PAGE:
• Stephen Baines

Exercise and Mental Health: Are There Connections?

We all know that exercise promotes a healthier body and a better sense of well-being. It boosts confidence whilst somewhat preventing the aggravation of physical illnesses for some. While nearly all of the research on exercise is focused on demonstrating positive effects on the physical body, there is a growing mass of research that seeks to prove that exercise is good for mental health as well. A body of research I have my own strong experiences on too

A study conducted by the researchers from Duke University along with other similar studies proved that exercise could help treat depression for 60% of all the participants. Remarkably, this result is similar to those who are using medications to treat the same mental illness. 

However, you do not have to be a sufferer of a mental illness before you benefit from exercise. You can boost your sense of well-being while walking on the treadmill or by combining yoga and meditation. In a way, exercise could be used as a potential medium for preventing the development of psychological and emotional conditions. All whilst boosting your physical wellbeing too.

There are three dimensions at which we could look at when examining the benefits of exercise in the mental wellness of a person. Among the less well known is the biological aspect.

One theory suggests that physical workout or exercise could stimulate a part of the brain to release endorphins. Activities that are more likely to trigger the release of endorphins are swimming, cross-country skiing, running, bicycling, aerobics, and sports like soccer, football, and basketball.

Endorphins are comparable to opiates in a way that they resemble morphine. Endorphins could work in two ways. The first is as a pain reliever, produced in response to stresses brought about by physical work or stress. Exercise essentially acts an enhancer of well-being. It must be said though that there is no definitive data that could support this claim.

The second is how exercise has been found to to trigger the release of hormones norepinephrine, dopamine, and serotonin. These are known to help improve mood and is actually the main effect of Prozac, a well-known antidepressant. 

An increase in these hormones could be best observed in a condition known as "runner's high". This feeling after an acute exercise is directly linked to the increased number of the said hormones. However, there are still no conclusive studies proving that improvements in mood could be facilitated for a longer period of time.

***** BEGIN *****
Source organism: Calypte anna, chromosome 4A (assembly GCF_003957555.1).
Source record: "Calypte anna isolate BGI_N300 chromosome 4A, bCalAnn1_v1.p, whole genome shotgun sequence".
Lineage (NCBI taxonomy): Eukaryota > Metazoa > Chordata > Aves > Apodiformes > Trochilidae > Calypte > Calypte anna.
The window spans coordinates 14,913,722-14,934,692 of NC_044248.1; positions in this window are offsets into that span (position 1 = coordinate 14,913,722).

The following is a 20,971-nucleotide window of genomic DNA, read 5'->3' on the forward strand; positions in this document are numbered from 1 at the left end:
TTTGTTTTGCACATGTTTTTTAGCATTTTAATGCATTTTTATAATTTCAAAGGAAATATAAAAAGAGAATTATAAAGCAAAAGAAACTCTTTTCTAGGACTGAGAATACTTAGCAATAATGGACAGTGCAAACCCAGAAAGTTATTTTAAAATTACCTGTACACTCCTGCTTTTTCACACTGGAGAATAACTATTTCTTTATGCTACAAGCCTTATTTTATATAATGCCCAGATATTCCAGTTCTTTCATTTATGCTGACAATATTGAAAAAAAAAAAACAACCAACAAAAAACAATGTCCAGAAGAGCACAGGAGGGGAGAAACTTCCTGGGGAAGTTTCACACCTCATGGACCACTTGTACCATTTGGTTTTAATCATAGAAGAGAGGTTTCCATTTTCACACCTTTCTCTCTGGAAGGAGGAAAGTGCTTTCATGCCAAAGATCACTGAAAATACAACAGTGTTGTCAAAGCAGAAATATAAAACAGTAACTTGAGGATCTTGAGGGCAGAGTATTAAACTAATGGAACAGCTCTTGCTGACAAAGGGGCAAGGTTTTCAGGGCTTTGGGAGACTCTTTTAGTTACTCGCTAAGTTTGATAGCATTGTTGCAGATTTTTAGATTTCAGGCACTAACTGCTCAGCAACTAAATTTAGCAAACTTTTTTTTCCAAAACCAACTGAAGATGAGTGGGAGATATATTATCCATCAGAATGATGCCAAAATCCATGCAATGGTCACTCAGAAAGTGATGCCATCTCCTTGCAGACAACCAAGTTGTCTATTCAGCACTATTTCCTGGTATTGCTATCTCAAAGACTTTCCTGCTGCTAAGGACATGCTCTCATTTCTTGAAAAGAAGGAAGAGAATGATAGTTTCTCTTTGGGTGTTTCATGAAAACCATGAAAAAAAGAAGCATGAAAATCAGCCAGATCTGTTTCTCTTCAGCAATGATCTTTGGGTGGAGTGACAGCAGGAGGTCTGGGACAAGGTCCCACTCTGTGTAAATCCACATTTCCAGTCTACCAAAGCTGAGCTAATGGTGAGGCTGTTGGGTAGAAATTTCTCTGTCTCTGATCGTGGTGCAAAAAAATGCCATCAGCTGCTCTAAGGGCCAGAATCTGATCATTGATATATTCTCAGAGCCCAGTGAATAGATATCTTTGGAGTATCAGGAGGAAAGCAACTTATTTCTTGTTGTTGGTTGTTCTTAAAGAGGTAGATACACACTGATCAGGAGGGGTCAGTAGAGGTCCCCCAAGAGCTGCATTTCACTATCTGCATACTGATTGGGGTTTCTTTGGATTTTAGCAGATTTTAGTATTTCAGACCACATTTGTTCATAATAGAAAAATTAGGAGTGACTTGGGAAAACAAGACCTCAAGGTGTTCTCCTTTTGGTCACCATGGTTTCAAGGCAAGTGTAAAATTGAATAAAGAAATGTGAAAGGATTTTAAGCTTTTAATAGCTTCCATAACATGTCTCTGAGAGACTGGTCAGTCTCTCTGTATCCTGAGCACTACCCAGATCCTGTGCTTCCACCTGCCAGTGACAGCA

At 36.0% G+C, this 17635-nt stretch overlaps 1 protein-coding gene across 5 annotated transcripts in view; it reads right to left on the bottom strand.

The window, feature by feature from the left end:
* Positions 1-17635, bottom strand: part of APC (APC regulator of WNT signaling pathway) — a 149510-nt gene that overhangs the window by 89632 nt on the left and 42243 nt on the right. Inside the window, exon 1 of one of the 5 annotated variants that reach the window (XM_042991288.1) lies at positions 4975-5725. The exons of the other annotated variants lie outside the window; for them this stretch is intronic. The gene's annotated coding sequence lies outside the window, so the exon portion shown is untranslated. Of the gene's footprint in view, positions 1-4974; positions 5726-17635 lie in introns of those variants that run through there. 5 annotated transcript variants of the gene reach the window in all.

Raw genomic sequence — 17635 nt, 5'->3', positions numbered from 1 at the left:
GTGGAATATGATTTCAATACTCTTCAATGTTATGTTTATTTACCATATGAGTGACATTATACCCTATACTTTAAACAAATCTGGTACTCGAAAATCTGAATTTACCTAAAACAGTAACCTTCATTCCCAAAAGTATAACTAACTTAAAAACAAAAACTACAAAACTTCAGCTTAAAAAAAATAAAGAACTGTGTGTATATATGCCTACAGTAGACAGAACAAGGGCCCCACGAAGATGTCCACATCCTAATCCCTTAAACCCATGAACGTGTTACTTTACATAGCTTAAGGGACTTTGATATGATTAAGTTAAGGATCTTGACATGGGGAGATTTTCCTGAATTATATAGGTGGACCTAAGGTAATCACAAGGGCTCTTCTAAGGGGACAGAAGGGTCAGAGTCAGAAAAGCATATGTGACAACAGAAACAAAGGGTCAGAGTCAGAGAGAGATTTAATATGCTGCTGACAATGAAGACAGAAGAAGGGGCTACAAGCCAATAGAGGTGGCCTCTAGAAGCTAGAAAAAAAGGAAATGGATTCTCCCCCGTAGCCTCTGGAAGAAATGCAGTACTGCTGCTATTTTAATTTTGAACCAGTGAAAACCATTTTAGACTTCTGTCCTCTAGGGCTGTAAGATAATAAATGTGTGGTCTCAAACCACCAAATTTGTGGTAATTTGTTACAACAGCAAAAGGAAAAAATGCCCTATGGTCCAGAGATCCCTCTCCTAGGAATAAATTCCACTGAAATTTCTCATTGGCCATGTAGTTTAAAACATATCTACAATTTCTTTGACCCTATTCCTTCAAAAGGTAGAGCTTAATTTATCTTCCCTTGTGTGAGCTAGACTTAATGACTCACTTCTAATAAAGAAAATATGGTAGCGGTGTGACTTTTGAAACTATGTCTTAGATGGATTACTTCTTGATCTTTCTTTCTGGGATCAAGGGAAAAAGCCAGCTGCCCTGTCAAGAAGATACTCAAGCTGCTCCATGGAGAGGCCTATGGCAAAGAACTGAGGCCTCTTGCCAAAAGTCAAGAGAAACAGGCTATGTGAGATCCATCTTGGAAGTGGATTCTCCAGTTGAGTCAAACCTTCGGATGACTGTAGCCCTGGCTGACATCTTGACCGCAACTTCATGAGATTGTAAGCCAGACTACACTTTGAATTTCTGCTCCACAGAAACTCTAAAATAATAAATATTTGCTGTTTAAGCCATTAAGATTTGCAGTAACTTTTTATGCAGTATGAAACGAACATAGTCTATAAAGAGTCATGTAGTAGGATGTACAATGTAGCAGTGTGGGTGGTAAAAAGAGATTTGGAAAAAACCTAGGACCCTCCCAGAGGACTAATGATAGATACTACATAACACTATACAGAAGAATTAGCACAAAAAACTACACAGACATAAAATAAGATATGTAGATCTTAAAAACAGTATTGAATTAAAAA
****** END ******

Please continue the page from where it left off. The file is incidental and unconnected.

Endorphins aside, we must consider the physiological aspect. Nearly all of the feelings we associate with mental wellness come from our personal evaluation of the way our body feels. Say, for instance, if you perceive stomach pain as a form of stress then you will feel stressed (and sometimes even depression) every time your stomach aches. Likewise, exercise could render feelings such as muscle relaxation and easier breathing which we associate with "feeling better". While this correlation is yet to have a better scientific grounding, we still could not deny the fact that muscle tension and increased blood flow go together with physical fitness.

No one knows yet how exactly exercise affects mental health. But it is common among patients to view exercise as a good medium to elevate their moods. In fact, according to a survey conducted by the Charity Mind nearly two-thirds of all people who said that they use exercise to relieve symptoms of stress and depression believe that exercise actually works for them. The scientific community is yet to understand how this happens though and for now, it remains a truth that people benefit from exercise for mental health. 

Personally, I share a lot of content on this topic. I find exercise as a great way to balance my mental and physical wellness. I find my running and cycling work incredibly well alongside my mindfulness work

Here are some tools to help you with both:

(1) FREE Month of Waking Up App: I am a massive fan of the Sam Harris Waking Up App. It has quickly become my go-to meditation App. As an offer, I am fortunate to be able to gift you 1 month of usage on the App to give it a go. Sign-up here (Note that I get no commission from this)

(2) Introduction to Mindfulness Course: The Tranquil Led website was launched recently alongside the first part of a journey on discovering a sense of purpose. Check the website below

Interested in hearing more about this and related topics? Follow me on LinkedIn, Twitter (@_Baines & @BeTranquilLed), and Instagram (@BeTranquilLed) where I regularly post insights relating to Health, Wellness, Mindfulness, Leadership & Innovation. Note that all views are my own

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